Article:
Definition of a Crime
Crime can be defined as the breach or breaking of one or more rules or laws for which some governing authority deems as unlawful. While every crime violates the law, not every violation of the law counts as a crime. For example, breaches of contract and of other civil law may rank as “offenses” or as “infractions” but are not considered to be a crime.
The label of “crime” and the accompanying social stigma normally confine their scope to those activities considered to be harmful to the general population or to the state, including crimes that cause serious loss or damage to individuals.
Some Other Definitions of Crime:
- An act punishable by law; usually considered an evil act
- A specific act committed in violation of the law
- An act in violation of the penal laws of a state or the United States. A positive or negative act in violation of penal law.
- is defined as any act, default, or conduct prejudicial to the community, the commission of which, by law, renders the person responsible liable to punishment by a fine, imprisonment, or other penalty.
Tort Crimes and Punishment in Criminal Law
A tort is a wrong that involves a breach of a civil duty owed to someone else. It is differentiated from a crime, which involves a breach of a duty owed to society in general.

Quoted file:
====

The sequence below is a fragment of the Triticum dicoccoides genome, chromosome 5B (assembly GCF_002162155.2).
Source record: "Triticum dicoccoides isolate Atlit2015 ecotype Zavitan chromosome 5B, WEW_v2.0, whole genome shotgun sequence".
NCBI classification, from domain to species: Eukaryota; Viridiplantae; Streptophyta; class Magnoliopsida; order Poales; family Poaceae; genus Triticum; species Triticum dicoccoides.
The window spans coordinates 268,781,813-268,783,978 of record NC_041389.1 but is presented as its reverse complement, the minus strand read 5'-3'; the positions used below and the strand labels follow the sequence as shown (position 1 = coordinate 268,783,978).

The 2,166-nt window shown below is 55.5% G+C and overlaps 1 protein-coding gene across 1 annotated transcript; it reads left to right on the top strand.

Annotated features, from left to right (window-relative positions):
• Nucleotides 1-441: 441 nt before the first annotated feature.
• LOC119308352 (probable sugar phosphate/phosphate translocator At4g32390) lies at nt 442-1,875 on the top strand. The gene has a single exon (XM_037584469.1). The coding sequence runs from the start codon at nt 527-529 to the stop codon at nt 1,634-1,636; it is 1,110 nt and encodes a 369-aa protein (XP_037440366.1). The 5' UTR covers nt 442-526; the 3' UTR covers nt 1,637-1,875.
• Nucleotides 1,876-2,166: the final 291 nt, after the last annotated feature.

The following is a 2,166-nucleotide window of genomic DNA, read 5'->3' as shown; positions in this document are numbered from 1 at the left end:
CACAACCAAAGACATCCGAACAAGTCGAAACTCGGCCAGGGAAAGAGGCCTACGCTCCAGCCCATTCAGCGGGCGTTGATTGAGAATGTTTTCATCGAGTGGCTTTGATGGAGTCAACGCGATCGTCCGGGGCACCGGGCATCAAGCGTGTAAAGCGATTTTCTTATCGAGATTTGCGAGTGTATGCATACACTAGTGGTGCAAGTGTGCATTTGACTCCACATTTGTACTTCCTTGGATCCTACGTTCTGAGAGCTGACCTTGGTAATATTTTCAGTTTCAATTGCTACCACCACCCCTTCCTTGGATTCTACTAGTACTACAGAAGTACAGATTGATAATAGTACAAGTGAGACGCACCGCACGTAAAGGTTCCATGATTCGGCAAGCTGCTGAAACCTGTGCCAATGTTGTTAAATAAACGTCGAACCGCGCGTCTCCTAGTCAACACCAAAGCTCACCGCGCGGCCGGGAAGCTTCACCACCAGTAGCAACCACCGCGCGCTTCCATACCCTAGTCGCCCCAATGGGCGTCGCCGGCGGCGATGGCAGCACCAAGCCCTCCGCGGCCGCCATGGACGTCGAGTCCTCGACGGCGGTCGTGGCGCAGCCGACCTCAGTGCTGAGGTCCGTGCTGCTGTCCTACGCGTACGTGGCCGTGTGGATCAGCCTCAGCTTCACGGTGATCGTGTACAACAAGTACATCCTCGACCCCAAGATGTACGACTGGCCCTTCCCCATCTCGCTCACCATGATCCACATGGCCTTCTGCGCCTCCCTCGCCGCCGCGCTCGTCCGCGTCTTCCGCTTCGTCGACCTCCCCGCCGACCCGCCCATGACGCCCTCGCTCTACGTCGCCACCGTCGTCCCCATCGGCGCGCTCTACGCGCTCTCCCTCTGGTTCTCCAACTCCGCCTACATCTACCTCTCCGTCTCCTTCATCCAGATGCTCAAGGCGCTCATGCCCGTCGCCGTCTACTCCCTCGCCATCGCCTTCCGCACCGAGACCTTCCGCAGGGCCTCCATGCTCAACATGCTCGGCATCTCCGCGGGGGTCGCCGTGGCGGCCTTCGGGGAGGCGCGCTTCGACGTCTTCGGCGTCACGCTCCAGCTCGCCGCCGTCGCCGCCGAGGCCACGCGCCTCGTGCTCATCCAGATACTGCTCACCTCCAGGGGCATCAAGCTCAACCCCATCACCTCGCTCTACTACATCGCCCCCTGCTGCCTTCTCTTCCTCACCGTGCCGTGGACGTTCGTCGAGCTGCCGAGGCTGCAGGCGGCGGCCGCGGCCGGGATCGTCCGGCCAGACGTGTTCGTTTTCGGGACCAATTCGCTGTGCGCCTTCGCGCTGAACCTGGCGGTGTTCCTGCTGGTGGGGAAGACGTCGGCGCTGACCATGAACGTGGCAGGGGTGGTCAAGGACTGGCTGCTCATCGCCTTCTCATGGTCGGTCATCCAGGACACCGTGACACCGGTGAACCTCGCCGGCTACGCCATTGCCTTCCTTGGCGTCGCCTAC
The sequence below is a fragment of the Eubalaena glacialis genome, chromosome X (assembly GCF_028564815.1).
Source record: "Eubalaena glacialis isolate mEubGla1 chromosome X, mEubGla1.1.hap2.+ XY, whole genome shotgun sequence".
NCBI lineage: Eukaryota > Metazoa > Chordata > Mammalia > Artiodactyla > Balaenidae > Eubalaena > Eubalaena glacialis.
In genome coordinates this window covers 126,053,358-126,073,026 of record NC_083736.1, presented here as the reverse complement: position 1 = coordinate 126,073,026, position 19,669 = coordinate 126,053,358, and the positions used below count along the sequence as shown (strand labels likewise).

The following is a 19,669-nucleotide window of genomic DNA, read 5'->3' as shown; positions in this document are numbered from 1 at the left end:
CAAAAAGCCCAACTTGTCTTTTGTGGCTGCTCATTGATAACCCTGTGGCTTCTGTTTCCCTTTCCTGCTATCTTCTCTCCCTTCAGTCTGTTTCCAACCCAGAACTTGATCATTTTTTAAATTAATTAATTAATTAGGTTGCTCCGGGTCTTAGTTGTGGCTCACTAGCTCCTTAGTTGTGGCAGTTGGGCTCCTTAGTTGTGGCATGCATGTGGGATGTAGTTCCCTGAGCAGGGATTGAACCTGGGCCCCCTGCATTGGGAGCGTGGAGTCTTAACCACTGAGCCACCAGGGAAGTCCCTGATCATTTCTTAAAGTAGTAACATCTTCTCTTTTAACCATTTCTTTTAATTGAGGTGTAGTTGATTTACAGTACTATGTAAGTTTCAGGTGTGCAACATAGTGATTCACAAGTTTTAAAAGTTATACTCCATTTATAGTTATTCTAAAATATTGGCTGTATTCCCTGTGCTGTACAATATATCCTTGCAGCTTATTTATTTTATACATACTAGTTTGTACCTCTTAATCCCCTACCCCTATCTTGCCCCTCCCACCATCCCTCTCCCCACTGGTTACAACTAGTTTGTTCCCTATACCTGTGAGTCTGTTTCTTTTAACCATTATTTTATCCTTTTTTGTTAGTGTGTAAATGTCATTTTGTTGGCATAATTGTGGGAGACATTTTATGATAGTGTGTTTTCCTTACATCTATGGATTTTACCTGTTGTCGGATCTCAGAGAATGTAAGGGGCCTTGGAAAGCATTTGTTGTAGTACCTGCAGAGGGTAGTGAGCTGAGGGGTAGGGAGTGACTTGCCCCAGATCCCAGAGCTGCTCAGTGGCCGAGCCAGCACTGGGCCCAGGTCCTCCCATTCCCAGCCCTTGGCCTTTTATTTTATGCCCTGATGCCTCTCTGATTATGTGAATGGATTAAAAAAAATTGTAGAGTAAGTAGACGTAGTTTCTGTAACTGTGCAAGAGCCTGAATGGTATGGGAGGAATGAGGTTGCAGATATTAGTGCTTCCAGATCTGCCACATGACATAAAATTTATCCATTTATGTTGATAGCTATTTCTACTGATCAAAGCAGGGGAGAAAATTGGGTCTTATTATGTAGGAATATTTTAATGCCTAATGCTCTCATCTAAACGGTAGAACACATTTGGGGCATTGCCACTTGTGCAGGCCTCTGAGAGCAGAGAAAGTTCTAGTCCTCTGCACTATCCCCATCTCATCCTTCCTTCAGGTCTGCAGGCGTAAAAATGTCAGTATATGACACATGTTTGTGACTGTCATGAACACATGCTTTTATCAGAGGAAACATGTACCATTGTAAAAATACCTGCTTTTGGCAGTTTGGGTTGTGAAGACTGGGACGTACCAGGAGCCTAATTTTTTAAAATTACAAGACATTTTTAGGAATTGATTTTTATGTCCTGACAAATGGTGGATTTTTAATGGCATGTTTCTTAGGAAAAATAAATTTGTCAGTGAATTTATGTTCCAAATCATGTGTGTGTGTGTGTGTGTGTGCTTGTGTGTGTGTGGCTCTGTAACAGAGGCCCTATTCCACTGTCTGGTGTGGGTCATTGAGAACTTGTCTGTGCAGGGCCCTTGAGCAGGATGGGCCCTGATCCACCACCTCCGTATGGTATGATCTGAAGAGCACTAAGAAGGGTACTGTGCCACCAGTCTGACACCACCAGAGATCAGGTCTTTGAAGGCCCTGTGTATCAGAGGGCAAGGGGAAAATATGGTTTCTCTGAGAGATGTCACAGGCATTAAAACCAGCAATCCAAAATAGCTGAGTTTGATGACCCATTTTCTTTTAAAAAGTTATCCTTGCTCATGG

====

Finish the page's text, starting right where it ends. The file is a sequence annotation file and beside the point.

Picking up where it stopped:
The term “tort” is derived from the Latin word “tortum” which means crooked or something twisted. The acts of nuisance, negligence, defamation, assault , trespass, property damage are considered to be torts. Some are also considered to be crimes and are punishable with imprisonment. The primary goal of this law is to provide the victim with the relief from the damages and to serve as an example to deter others from committing this type of crime. In case of the tort the injured person may also be sued for monetary damages and injunction to prevent the tortuous act. In addition, the injured party may recover some kind of damages like reasonable medical expenses, pain and suffering and loss or earnings during that period.
Torts can be generally classified into three categories:
- Intentional– In this case, an act is done intentionally to harm someone. In this situation, the defendant is aware, or should have been reasonably aware, that the action or inaction could prove to be harmful to others.
- Negligent– These normally occur when the actions of the defendant are considered to be unsafe.
- Strict Liability– These types of torts generally apply to defective products.
Though many acts can be considered to be both torts and crimes, prosecutions for crime are mostly the responsibility of the state, private prosecutions are rarely used; whereas any party who has been injured may bring a lawsuit for tort.
In tort law it is important for the plaintiff to show that harm has been caused. Someone who commits a tortious act is known as a tortfeasor. The equivalent of tort in civil law jurisdictions is delict.
For more legal definitions, visit our Glossary of Legal and Investigation Terms.